A man who tried to leap from the public gallery into the debating chamber at Parliament today has been committed for a psychiatric assessment.
The 54-year-old man, of no fixed abode, had not yet been charged and the matter was being dealt with by the Diplomatic Protection Service (DPS), police said tonight.
The man was restrained by security and members of the public before he got over the balcony railing in the incident this afternoon.
The man had been sitting in the public gallery, which is 5m above the chamber, for some time but soon after Labour leader Phil Goff began to speak he suddenly ran forward shouting and tried to launch himself over the balcony.
A security guard reached him before he could get both legs over. He continued to struggle to get over and at one stage had all but one leg hanging over, with about four people - including at least two members of the public - holding him up by his belt and clothing.
Auckland lawyer Matthew Piper, who helped pull the man to safety, said he was struggling "almost like a fish".
"He was twitching and still trying to call things out. It was kind of babble.
He continued to struggle after he was pulled back over and was making noises about various injustices, no one could really understand him."
Others in the public gallery said the man had shouted words including "Work and Income," "oppression" and "John Key" before he tried to jump.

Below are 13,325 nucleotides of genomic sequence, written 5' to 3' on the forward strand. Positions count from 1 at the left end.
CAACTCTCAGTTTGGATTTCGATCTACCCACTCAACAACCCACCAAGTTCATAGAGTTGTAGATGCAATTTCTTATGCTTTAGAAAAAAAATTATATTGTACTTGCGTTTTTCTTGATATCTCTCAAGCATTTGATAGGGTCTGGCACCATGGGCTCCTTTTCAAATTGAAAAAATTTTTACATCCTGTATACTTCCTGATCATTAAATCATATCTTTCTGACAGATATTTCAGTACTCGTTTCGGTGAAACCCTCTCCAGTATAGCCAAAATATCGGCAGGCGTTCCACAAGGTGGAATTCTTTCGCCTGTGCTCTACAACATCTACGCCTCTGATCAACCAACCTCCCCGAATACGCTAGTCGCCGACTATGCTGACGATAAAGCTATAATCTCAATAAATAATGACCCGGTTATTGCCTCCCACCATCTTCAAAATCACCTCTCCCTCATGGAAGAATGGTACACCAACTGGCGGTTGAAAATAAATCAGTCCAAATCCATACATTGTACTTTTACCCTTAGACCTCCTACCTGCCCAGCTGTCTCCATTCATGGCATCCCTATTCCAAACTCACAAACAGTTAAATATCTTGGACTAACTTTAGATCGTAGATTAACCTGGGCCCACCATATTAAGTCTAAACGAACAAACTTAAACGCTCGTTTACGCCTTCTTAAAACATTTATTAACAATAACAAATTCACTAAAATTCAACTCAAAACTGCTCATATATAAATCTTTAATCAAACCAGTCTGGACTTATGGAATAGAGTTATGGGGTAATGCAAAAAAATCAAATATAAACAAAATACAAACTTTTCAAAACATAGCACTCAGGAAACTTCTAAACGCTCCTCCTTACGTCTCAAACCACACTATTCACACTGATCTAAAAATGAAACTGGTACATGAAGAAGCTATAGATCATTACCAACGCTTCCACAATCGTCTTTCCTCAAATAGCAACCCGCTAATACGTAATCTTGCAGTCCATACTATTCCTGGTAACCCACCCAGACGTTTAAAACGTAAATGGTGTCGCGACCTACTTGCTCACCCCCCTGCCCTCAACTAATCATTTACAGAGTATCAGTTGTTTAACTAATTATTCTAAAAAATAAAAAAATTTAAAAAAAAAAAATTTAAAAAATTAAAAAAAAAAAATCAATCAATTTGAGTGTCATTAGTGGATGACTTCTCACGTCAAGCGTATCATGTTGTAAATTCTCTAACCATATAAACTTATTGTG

The security guard who first reached the man later received medical treatment for suspected cracked ribs.
The incident sparked a fiery exchange between Labour and National MPs.
Labour MPs were outraged by Prime Minister John Key's reaction, saying he shouted out "You should be ashamed of yourselves. That's down to you."
Mr Goff said the clear implication from Mr Key was that he thought it was a Labour Party stunt.
Mr Key had used the case of a "sad situation of a guy who has mental health problems and laid the blame for that on the Labour Party as if we had instigated the action. It's a disgrace he could even have made that allegation", Mr Goff said.
A spokeswoman for the Prime Minister later said his comments related to Labour's criticism of Mr Key's security.
"The Prime Minister's comments following the incident were a reflection on the Labour Party's continued criticism of his DPS security detail - which included criticism of his being accompanied inside the parliamentary complex. It should be noted a DPS member was involved in restraining the member of the public."
- with APNZ